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No, Jeffrey Epstein did not win $25-million from an Oklahoma lottery ticket… or did he?!

3:47 PM EDT on August 14, 2019

Over the weekend, some dude published a Medium article titled "Jeffrey Epstein won the Oklahoma Powerball lottery, July 2, 2008." The article received a lot of shares and traction online, but eventually was removed for violating the Medium terms of service.

This isn't the first time the accusation has made its way through the Internet conspiracy mill. In July, Bloomberg tried it's best to refute the story:

Did Epstein win the Powerball lottery while he was in prison?

It’s not a completely crazy question. In August 2008, shortly after Epstein began his 13-month prison sentence in Florida, an entity called the Zorro Trust submitted the winning ticket for an $85 million jackpot. The ticket had been bought at a convenience store in Altus, Oklahoma. (The trust took the money as a lump sum, which came to $29.3 million after taxes.)

As it happens, Epstein had an entity called the Zorro Trust; he used it to make donations to politicians in New Mexico, where he had a ranch called — yep — the Zorro Ranch. (A federal prosecutor in New Mexico has begun an investigation into whether Epstein abused underage girls at his ranch.)

A few years ago, a lawyer representing some alleged victims took the prospect of Epstein winning the lottery seriously enough that he brought it up during a deposition with Epstein’s former pilot.

But the Oklahoma City newspaper, the Oklahoman, did a little more digging and discovered that the anonymous winner worked in a grocery store across the street from the convenience store where the winning ticket was sold. Apparently, she decided to use the same name for her trust as Epstein did for his.

Not everything’s a mystery. Sometimes, it’s just a coincidence.

Yep, there's nothing to see here. The Oklahoman – a conservative newspaper that has always had a soft spot for global elites –learned that the anonymous lottery winner just happened to work in a grocery store across the street. Here's a snippet from the article:

Source says winner worked at grocery store

The winner is a woman who worked evenings at United Supermarket in Altus, the store's meat department manager confirmed.

Larry Cox declined to provide his former co-worker's name, saying the woman had requested anonymity.

"But if you had to pick someone in town to win it, she'd be in the one I'd pick,” Cox said.

"It was just meant to be, I guess,” he said.

The grocery store, at 600 E Broadway, is less than a block from the Stripe's convenience store that sold the winning ticket.

Hmmn. So the source for the article was the manager of a grocery store meat department with the last name Cox? That seems reliable enough. As we all know, it's virtually impossible for writers to make up sources, so I guess Bloomberg is right – sometimes, it’s just a coincidence.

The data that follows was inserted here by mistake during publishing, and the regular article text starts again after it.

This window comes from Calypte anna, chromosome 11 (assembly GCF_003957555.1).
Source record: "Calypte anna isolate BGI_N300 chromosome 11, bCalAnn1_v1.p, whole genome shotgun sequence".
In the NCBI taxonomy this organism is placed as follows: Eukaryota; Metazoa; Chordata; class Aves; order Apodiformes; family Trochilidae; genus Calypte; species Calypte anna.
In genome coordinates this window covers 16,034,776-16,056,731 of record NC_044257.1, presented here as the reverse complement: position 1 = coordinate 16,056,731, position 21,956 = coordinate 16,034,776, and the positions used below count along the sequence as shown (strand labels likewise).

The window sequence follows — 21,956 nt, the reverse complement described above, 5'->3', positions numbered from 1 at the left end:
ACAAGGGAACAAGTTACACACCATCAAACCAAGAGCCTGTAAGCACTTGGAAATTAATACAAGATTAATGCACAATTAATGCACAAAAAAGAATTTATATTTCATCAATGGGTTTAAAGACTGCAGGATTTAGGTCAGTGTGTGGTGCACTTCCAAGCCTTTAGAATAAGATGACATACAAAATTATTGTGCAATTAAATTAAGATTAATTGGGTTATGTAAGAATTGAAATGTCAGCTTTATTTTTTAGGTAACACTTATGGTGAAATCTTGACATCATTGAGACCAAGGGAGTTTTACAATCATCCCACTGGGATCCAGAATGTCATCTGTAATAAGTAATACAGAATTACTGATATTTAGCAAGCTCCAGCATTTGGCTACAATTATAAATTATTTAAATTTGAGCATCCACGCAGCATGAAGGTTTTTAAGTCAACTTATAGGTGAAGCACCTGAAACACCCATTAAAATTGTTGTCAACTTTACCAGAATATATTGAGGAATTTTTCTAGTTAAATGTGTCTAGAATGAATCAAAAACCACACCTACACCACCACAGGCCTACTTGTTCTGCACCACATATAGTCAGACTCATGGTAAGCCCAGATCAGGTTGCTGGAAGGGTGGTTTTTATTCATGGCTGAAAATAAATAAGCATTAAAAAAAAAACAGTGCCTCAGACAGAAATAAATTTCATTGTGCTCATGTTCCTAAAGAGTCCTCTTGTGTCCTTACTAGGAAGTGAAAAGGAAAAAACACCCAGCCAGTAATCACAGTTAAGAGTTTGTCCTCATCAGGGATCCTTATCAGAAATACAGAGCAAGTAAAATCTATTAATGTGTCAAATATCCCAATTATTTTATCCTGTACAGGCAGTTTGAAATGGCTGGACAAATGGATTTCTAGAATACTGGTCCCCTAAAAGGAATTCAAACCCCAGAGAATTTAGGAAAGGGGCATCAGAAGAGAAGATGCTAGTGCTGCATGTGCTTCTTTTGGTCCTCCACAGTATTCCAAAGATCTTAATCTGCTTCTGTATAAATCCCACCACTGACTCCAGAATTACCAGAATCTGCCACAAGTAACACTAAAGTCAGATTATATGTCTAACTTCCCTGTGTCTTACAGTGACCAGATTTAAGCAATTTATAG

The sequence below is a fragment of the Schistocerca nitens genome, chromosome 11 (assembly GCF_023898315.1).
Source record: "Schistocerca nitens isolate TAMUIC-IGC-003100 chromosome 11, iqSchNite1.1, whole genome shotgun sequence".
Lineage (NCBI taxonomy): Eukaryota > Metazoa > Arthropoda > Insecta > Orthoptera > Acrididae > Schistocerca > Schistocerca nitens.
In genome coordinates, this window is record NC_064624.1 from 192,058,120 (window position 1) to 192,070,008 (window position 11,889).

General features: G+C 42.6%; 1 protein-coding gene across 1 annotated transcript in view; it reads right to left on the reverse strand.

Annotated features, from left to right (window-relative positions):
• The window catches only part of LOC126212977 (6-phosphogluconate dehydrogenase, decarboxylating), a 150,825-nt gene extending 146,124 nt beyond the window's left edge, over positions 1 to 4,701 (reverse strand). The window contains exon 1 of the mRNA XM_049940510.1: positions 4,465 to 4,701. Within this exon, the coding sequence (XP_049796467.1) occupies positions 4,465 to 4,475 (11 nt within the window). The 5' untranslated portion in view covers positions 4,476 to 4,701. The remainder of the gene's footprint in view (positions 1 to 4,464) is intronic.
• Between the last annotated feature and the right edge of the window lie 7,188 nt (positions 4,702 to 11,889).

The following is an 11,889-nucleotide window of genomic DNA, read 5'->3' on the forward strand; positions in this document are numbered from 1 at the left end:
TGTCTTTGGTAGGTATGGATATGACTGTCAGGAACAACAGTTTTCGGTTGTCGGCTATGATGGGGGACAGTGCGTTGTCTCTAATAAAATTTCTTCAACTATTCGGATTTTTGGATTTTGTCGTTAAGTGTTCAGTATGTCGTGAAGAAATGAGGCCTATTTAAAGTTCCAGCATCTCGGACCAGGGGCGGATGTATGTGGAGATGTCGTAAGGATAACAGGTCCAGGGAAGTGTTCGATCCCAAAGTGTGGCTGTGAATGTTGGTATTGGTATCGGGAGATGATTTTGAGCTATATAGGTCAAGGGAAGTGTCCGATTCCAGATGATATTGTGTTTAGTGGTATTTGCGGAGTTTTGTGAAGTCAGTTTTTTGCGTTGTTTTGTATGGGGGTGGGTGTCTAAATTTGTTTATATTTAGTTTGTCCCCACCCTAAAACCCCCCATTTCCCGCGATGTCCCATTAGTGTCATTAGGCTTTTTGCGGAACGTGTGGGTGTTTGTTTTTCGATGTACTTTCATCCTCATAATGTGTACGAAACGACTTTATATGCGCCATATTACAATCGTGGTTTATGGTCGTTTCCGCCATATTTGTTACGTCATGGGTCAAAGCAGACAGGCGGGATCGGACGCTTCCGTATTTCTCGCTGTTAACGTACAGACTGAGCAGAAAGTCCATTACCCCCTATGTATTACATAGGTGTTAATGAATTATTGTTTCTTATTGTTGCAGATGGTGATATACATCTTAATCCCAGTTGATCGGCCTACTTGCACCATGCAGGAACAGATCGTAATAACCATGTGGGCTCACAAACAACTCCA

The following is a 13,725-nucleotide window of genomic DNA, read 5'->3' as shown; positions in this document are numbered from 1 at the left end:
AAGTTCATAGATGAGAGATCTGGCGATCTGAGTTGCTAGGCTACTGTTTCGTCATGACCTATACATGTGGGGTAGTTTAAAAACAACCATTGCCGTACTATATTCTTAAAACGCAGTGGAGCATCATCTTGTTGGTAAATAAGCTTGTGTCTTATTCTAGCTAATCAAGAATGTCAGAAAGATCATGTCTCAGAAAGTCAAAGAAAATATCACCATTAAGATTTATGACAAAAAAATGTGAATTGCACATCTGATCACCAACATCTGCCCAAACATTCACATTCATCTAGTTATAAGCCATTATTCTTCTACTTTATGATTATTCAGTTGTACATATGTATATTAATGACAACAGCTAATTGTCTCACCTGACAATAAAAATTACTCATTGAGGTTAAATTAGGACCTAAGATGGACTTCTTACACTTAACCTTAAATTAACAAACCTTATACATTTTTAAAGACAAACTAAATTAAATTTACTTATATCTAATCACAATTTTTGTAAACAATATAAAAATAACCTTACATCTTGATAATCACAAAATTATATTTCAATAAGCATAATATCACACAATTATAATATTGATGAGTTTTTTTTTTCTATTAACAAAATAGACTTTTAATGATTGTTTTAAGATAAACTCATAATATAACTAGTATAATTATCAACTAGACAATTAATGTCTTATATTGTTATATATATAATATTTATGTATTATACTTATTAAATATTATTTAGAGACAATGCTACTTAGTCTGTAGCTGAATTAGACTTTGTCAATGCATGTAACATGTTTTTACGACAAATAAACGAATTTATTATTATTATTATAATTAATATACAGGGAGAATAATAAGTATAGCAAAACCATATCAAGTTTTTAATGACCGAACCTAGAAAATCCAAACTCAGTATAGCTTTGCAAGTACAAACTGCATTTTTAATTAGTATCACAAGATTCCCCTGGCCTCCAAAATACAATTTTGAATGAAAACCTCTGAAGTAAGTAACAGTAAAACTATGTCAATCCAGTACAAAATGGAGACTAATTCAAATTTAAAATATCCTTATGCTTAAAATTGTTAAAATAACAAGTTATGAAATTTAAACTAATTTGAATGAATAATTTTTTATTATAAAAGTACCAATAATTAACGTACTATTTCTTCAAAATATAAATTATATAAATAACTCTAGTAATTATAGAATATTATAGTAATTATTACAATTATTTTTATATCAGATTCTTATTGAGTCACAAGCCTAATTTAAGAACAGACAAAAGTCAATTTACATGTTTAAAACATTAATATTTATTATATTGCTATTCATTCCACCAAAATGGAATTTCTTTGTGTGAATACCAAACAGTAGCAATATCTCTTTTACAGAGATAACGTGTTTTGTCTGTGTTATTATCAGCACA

Or is it.

For giggles, I decided to see what the reporter of the article – Tony Thornton – was up to. From his LinkedIn profile, I learned that just a few months after the lottery story was published in The Oklahoman, he accepted a job with a big energy company:

Devon Energy, as well all know, is an NYSE-traded energy company that uses massive loads of cash, debt and complex accounting methods to fund drilling operations all over the world. The company, which was co-founded by local oligarch Larry Nichols, has been a player in the global natural gas industry since the 1970s, around the same time another Oklahoma-born oligarch – Robert (Bob) Hefner III – became one of the world's most successful natural gas drillers.

Why does that matter? Bob Hefner III's name just so happens to appear in Jeffrey Epstein's little black book that was leaked online a few years ago:

This would also probably be a good time to point out that Bob Hefner III, Larry Nichols and The Oklahoman's former owners – The Gaylord Family – all go way back. In fact, check out this 1989 Oklahoman article from the paper's society pages. It documents the time Bob Hefner brought his wife Lorna to Oklahoma City to meet all his Nichols Hills buddies. Guess who was there?

Isn't that nice? Polly Nichols is the wife of Devon Energy founder Larry Nichols, and Christy Everest, in case you forgot, would eventually become publisher of The Oklahoman! How interesting is it that Tony Thornton – the guy who reported that a sweet little grocery store employee won the lottery using a trust name that was frequently used Epstein – would eventually end up working for people who were closely associated with Bob Hefner, who, once again, had his name and phone number appear in Jeffrey Epstein's little black book? I'm sure it’s all just a coincidence.

Actually, I am pretty sure this is all a coincidence. The point of this article is to show how easy it is to take random information from the Internet and then piece it together to fit some sort of conspiratal narrative. Hopefully we get a lot of pageviews out of it before Devon's lawyers ask us to take it down!

Anyway, if you have any inside information about who really won the lottery in 2008, or can uncover any connection between Zorro Trust and Zorro's Tacos – an old southside taco stand that had the budget to buy ads in The Oklahoman – let us know in the comments:

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